Home Forums WinForms controls Other WinForms controls memory leak in tabbedmdimanager

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    #18486 |

    for your example, TabbedMdiImageViewer

    add GC.Collect(); in closeAllToolStripMenuItem_Click

    and add  

    ~PictureForm()
        {
        }

     set breakpoint in ~PictureForm()

     

    run, you’ll find that pictureform never free.

    Imported from legacy forums. Posted by progame (had 2564 views)

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    A couple of things to consider.  First, GC.Collect is not a deterministic command.  The .Net garbage collector is free to ignore the request and not do garbage collection when the code requests it.  Second, the closeAllToolStripMenuItem_Click method calls Form.Close on each of the forms.  According to the documentation for Form.Close…

    When a form is closed, all resources created within the object are closed and the form is disposed.

    The forms are disposed and placed on the heap for garbage collection.  The destructor is not necessarily called right then.  This the major difference between C# destructors and C++ destructors.  In C++, the destructor is deterministic to the developer.  That is, when you dispose of the form, the destructor is called.  In C#, it is not deterministic.  The destructor is called by the GC when it’s good and ready to call it, according to its own criteria.  When you dispose of a form (by calling Close, for example), it may or may not call the destructor.  It will, of course, call the destructor eventually, when the application exits if nothing else.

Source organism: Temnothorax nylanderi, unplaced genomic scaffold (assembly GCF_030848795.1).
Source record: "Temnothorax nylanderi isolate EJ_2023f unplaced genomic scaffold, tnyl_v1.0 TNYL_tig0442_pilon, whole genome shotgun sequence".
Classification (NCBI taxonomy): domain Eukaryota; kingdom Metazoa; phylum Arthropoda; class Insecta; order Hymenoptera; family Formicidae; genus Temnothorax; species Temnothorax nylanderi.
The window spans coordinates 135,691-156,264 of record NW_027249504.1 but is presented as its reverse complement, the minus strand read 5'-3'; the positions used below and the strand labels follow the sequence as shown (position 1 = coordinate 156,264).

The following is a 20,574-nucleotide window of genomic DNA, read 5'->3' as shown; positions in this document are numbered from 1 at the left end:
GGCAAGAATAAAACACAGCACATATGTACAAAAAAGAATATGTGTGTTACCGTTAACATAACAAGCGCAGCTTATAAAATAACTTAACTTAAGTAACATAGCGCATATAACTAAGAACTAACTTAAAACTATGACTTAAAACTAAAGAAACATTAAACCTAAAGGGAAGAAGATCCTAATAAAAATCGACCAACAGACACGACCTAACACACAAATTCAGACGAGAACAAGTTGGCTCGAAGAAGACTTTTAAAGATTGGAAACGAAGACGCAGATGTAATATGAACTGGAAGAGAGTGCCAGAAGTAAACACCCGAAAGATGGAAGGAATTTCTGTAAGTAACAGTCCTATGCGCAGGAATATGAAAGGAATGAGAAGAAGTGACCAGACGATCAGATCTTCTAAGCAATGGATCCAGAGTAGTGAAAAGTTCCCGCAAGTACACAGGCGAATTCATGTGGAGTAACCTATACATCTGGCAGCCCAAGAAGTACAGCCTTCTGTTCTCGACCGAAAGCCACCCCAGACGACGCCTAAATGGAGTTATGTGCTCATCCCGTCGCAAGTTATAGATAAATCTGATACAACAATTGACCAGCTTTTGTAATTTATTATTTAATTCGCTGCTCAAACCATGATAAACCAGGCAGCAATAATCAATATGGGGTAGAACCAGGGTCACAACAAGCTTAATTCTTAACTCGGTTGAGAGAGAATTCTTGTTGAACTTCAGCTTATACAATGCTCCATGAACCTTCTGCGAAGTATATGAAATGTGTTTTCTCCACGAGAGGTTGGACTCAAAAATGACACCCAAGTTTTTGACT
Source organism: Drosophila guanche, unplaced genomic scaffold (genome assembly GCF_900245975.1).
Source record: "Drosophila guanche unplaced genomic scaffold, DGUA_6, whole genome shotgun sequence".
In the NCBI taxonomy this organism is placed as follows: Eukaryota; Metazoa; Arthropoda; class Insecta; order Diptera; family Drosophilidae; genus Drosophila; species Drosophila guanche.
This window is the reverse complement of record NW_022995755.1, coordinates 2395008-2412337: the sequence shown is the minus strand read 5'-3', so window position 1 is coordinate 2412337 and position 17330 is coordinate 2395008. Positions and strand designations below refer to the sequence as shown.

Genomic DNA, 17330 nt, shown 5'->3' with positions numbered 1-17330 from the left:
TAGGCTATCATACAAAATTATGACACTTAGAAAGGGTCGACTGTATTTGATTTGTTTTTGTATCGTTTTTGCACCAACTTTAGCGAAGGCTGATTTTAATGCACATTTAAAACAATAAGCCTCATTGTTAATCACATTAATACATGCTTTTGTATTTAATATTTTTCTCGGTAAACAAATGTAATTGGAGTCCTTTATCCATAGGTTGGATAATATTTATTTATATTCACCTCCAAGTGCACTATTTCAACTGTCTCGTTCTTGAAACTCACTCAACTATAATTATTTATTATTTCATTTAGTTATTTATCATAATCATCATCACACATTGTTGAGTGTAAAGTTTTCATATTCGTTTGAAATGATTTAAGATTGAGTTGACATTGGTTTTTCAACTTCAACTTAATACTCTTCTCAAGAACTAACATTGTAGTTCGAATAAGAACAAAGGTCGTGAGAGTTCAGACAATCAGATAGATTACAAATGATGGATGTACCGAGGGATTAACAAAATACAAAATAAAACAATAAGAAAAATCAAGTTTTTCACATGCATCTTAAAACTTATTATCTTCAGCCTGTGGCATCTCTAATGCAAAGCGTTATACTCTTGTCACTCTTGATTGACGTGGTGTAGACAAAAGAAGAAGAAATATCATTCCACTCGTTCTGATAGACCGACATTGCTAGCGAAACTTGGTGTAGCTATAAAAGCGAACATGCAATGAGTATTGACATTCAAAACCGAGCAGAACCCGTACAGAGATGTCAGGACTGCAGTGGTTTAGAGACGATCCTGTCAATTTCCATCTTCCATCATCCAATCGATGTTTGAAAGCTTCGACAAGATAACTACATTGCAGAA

Third, even if the destructor is never called, this does not mean there’s a memory leak in the TabbedMDIManager.  All the code in the method you indicated is doing is iterating through a collection of forms and calling the Close method on each one.  As the last form in a TabGroup is called, the TabGroup is removed from the collection (or so it appears to me, I may be wrong). 

    There are some very good articles on .Net garbage collection and memory management in general out there.  I recommend reading some of them, especially if you come from a C/C++ background.  It’s quite different in C#.

     Morgan

    Imported from legacy forums. Posted by Morgan (had 3643 views)

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